Starbucks Looks for a Fresh Jolt

Howard Schultz is back at the helm of the company that turned coffee into an iconic brand. Will his magic work a second time?

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John Keatley / Redux for TIME

The Starbucks executive team at the Starbucks coffeehouse at Starbucks Support Center, Seattle Washington.

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In 1992 Starbucks went public with 140 stores, and from practically the very beginning, the company expanded at a breakneck pace, growing store count 40% to 60% a year. It wasn't just about coffee. Starbucks took care of its employees as well as its beans. In an almost unheard-of move for a food retailer, the company offered health insurance, a costly policy that Schultz insisted on; as a child, he had watched his family's finances crumble when his father suffered a broken ankle at his job as a delivery-truck driver.

Eventually, though, Starbucks had to grow up and get professional managers. In 2000 Orin Smith ascended from president to CEO; Schultz stayed on as chairman of the board. During Smith's five-year tenure, Starbucks maintained its mind-blowing growth, but at the same time, it introduced sophisticated testing and R&D and took steps to boost efficiency and sales, like installing automated Verismo espresso machines. By no longer having to scoop and tamp coffee for each shot, baristas could make a drink 40% faster, moving customers through lines more quickly. Drive-throughs became standard, and the company released its first CD. Smith's successor was a Wal-Mart veteran, Jim Donald, who took the company into books, movie promotions and oven-warmed breakfast sandwiches, which added about $35,000 to the average store's $1 million annual sales.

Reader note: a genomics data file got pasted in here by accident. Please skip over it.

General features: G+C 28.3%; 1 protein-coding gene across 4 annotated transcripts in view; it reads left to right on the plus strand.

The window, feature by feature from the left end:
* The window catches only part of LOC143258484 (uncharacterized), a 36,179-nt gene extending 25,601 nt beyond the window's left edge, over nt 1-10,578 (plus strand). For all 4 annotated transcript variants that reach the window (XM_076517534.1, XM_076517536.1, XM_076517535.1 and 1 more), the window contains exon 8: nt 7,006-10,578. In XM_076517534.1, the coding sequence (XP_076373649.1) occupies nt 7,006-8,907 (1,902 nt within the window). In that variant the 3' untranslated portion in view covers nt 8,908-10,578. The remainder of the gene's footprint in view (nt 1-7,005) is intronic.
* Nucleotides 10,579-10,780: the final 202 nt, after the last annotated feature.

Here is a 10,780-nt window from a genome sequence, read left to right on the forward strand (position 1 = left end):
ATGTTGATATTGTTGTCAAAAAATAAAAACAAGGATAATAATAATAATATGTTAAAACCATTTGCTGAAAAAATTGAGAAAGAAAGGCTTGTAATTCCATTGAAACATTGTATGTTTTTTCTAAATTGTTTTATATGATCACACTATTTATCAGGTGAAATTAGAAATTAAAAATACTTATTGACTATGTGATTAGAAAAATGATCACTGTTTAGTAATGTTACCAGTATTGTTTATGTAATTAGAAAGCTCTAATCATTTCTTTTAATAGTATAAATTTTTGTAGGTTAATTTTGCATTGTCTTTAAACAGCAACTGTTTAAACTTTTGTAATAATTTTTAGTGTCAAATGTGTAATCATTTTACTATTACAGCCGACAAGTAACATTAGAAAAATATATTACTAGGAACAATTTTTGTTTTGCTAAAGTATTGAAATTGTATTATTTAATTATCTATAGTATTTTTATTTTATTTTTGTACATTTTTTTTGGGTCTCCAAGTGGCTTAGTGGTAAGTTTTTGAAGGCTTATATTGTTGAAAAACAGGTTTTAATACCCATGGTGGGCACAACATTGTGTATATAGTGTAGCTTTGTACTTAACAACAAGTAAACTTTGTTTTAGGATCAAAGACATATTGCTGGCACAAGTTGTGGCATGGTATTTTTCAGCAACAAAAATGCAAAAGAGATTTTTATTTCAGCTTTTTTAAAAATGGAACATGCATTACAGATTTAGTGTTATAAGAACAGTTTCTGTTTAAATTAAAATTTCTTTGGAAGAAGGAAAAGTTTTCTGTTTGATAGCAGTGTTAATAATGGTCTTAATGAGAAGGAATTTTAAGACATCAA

Tensions over what Starbucks was becoming--cluttered, corporate, soulless--were rising within the company even before the Valentine's Day memo. "These were real conversations we were having," says Michelle Gass, whom Schultz promoted in January to head of global strategy. "A lot of last year was figuring out what really matters to our customers."

At the same time, the slowing economy started to dent sales. "They finally got to the point where their customer base was so broad it wasn't recession-proof," says Bear Stearns analyst Joseph Buckley. The summer of 2007 was particularly bad because of consumers' growing boredom with Frappuccinos, which make up about 15% of sales, according to UBS analyst David Palmer. Then, in the quarter ending in September, traffic at established U.S. stores fell 1%, the first drop ever. The next quarter, traffic dropped again--down 3%--and comp-store sales fell 1%, the first time Starbucks had ever swung negative.

On Jan. 7, the board reinstated Schultz as CEO to revive the coffee empire. "It's a time for reinvention, and there's no one better to do it than Howard," says Howard Behar, who ran Starbucks' international operations throughout the late 1990s and as a board member voted to reinstall Schultz. The stock rallied 8%, and baristas went wild. "Woooohooooo!" read two posts on "Welcome back, Howie!!! All of Starbucks missed you, and we can't wait to see where you take us," read another. More than a few posts skeptically pointed out that Schultz had never gone far (his office was next to Donald's), but overall the tone was jubilant.